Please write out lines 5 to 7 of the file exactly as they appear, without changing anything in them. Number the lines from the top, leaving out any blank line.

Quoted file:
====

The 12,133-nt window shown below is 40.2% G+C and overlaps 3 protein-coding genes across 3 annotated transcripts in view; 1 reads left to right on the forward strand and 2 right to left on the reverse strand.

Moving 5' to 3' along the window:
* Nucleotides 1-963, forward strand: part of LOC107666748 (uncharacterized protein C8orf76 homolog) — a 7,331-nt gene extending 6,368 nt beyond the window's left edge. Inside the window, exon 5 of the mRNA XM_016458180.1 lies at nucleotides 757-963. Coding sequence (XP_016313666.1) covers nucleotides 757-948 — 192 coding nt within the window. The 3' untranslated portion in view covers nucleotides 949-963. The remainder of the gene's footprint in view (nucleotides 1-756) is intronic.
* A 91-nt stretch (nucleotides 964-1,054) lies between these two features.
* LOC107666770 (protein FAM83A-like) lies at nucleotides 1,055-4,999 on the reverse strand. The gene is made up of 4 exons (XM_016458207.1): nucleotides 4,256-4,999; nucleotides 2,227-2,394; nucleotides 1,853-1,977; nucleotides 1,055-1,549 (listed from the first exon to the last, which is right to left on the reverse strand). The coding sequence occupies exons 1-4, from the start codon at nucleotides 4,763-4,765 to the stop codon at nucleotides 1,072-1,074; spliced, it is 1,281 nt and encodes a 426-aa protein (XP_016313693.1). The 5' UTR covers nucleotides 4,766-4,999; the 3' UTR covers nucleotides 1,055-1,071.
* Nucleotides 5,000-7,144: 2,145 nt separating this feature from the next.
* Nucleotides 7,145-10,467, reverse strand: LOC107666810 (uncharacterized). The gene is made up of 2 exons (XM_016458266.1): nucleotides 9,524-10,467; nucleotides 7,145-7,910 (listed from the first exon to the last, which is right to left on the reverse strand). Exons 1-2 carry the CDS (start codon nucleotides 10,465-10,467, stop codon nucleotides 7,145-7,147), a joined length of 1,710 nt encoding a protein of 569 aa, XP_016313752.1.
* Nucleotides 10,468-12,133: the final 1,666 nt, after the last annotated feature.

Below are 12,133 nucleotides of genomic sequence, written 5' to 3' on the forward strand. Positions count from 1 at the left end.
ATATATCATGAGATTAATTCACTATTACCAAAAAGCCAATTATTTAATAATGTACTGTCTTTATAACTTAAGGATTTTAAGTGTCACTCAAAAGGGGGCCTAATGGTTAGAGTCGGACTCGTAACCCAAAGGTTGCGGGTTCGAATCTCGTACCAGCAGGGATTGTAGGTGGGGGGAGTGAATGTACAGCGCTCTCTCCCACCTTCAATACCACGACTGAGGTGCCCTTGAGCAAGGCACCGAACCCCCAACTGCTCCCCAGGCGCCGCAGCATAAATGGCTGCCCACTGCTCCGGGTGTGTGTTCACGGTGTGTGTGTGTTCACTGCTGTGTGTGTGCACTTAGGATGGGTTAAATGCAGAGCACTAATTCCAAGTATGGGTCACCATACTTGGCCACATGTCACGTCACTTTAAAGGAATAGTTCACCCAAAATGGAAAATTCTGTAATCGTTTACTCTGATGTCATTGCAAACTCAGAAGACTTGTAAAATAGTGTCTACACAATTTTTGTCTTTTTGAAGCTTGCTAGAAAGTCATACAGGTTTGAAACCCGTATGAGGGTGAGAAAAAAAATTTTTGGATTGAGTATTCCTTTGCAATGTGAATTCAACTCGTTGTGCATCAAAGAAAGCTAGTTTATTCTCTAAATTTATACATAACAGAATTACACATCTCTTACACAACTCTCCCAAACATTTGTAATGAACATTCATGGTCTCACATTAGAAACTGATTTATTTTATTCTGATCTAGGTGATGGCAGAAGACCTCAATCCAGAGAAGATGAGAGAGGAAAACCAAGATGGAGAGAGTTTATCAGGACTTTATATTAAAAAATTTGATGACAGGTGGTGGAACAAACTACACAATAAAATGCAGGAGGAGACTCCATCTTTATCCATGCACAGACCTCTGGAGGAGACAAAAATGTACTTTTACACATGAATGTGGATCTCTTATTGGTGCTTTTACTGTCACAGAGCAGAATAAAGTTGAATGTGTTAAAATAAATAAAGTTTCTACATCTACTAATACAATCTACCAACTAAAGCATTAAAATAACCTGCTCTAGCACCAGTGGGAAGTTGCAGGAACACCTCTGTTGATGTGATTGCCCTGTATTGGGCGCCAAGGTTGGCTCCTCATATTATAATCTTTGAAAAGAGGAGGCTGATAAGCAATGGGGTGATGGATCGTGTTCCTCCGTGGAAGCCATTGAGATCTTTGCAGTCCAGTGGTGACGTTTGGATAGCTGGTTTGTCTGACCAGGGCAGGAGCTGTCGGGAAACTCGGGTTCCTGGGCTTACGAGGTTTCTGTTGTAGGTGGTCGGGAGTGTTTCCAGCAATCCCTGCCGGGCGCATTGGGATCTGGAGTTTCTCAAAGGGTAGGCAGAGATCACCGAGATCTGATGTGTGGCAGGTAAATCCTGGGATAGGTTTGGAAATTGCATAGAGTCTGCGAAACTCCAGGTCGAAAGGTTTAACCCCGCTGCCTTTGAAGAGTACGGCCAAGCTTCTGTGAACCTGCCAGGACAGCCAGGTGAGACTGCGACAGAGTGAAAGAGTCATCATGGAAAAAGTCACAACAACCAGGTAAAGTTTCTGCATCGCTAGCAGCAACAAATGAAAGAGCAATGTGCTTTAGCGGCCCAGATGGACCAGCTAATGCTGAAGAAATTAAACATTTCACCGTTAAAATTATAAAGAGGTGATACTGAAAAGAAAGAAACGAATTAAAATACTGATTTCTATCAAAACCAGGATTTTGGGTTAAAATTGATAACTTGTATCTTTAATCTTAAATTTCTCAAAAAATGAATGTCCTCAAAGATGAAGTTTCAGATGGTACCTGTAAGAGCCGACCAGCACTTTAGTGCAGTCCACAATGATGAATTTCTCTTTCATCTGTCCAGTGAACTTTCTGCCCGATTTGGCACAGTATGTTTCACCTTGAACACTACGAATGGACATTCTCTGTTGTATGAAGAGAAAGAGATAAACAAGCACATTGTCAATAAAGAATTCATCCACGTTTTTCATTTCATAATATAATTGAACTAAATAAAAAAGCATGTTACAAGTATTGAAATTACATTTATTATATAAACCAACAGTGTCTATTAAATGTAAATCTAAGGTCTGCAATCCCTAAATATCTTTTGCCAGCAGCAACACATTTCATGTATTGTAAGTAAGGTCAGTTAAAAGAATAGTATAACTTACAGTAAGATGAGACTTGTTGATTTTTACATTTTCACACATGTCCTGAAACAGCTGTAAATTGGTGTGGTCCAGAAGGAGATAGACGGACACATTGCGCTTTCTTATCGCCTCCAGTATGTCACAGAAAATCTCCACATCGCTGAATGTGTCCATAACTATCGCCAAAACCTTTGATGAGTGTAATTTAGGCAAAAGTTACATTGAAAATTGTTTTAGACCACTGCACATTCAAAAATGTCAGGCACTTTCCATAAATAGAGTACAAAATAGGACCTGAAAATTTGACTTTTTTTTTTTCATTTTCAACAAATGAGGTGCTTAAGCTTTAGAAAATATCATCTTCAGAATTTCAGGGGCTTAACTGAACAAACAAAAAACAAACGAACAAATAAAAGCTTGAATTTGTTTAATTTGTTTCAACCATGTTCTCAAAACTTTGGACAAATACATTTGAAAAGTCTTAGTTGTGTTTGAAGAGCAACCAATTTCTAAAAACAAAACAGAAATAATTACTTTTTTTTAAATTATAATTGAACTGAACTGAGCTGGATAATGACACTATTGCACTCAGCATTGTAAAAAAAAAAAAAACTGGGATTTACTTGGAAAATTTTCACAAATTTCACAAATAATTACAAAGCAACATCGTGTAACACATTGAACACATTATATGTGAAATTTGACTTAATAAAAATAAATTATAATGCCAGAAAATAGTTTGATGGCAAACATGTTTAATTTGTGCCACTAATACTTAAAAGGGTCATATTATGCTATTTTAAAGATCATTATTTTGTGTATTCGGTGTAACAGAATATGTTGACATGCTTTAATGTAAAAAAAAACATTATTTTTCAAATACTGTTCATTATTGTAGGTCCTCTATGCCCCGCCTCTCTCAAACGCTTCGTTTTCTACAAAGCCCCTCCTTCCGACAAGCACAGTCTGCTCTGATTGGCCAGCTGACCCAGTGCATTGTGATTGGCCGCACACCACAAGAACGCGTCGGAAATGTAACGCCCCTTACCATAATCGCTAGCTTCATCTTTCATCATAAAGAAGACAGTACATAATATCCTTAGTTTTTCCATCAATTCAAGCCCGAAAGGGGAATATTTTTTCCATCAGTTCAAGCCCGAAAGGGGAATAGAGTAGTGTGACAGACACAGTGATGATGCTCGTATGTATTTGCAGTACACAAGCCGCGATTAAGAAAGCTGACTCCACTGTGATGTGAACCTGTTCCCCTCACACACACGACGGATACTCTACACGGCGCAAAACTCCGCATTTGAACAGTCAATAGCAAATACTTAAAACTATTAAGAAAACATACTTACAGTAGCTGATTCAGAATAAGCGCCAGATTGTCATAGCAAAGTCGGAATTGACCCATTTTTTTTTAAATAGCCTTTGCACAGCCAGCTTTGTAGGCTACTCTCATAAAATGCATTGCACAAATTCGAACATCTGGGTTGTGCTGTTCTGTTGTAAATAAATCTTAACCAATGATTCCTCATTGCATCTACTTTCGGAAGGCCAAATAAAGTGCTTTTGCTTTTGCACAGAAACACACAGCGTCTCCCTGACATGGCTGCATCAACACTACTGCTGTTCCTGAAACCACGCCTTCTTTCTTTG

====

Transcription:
* LOC107666770 (protein FAM83A-like) lies at nucleotides 1,055-4,999 on the reverse strand. The gene is made up of 4 exons (XM_016458207.1): nucleotides 4,256-4,999; nucleotides 2,227-2,394; nucleotides 1,853-1,977; nucleotides 1,055-1,549 (listed from the first exon to the last, which is right to left on the reverse strand). The coding sequence occupies exons 1-4, from the start codon at nucleotides 4,763-4,765 to the stop codon at nucleotides 1,072-1,074; spliced, it is 1,281 nt and encodes a 426-aa protein (XP_016313693.1). The 5' UTR covers nucleotides 4,766-4,999; the 3' UTR covers nucleotides 1,055-1,071.
* Nucleotides 5,000-7,144: 2,145 nt separating this feature from the next.
* Nucleotides 7,145-10,467, reverse strand: LOC107666810 (uncharacterized). The gene is made up of 2 exons (XM_016458266.1): nucleotides 9,524-10,467; nucleotides 7,145-7,910 (listed from the first exon to the last, which is right to left on the reverse strand). Exons 1-2 carry the CDS (start codon nucleotides 10,465-10,467, stop codon nucleotides 7,145-7,147), a joined length of 1,710 nt encoding a protein of 569 aa, XP_016313752.1.